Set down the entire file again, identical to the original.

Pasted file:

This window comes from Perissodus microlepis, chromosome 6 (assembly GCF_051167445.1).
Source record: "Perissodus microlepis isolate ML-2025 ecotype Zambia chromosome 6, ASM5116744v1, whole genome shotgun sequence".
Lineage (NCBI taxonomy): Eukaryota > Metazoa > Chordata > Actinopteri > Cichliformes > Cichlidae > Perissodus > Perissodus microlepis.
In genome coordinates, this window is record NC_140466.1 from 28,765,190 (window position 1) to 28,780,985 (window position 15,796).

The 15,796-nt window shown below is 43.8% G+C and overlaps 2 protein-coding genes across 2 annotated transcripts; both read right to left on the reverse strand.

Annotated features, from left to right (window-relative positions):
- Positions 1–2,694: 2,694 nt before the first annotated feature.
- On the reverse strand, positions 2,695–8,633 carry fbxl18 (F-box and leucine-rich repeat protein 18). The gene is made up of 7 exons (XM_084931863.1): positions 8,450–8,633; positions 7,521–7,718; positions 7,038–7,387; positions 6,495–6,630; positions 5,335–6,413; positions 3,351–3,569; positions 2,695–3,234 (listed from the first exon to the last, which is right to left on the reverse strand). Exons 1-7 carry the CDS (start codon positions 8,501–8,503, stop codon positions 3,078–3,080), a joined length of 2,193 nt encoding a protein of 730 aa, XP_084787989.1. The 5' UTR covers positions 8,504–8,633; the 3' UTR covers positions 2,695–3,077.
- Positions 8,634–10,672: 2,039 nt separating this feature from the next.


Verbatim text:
This window comes from Perissodus microlepis, chromosome 6 (assembly GCF_051167445.1).
Source record: "Perissodus microlepis isolate ML-2025 ecotype Zambia chromosome 6, ASM5116744v1, whole genome shotgun sequence".
Lineage (NCBI taxonomy): Eukaryota > Metazoa > Chordata > Actinopteri > Cichliformes > Cichlidae > Perissodus > Perissodus microlepis.
In genome coordinates, this window is record NC_140466.1 from 28,765,190 (window position 1) to 28,780,985 (window position 15,796).

The 15,796-nt window shown below is 43.8% G+C and overlaps 2 protein-coding genes across 2 annotated transcripts; both read right to left on the reverse strand.

Annotated features, from left to right (window-relative positions):
- Positions 1–2,694: 2,694 nt before the first annotated feature.
- On the reverse strand, positions 2,695–8,633 carry fbxl18 (F-box and leucine-rich repeat protein 18). The gene is made up of 7 exons (XM_084931863.1): positions 8,450–8,633; positions 7,521–7,718; positions 7,038–7,387; positions 6,495–6,630; positions 5,335–6,413; positions 3,351–3,569; positions 2,695–3,234 (listed from the first exon to the last, which is right to left on the reverse strand). Exons 1-7 carry the CDS (start codon positions 8,501–8,503, stop codon positions 3,078–3,080), a joined length of 2,193 nt encoding a protein of 730 aa, XP_084787989.1. The 5' UTR covers positions 8,504–8,633; the 3' UTR covers positions 2,695–3,077.
- Positions 8,634–10,672: 2,039 nt separating this feature from the next.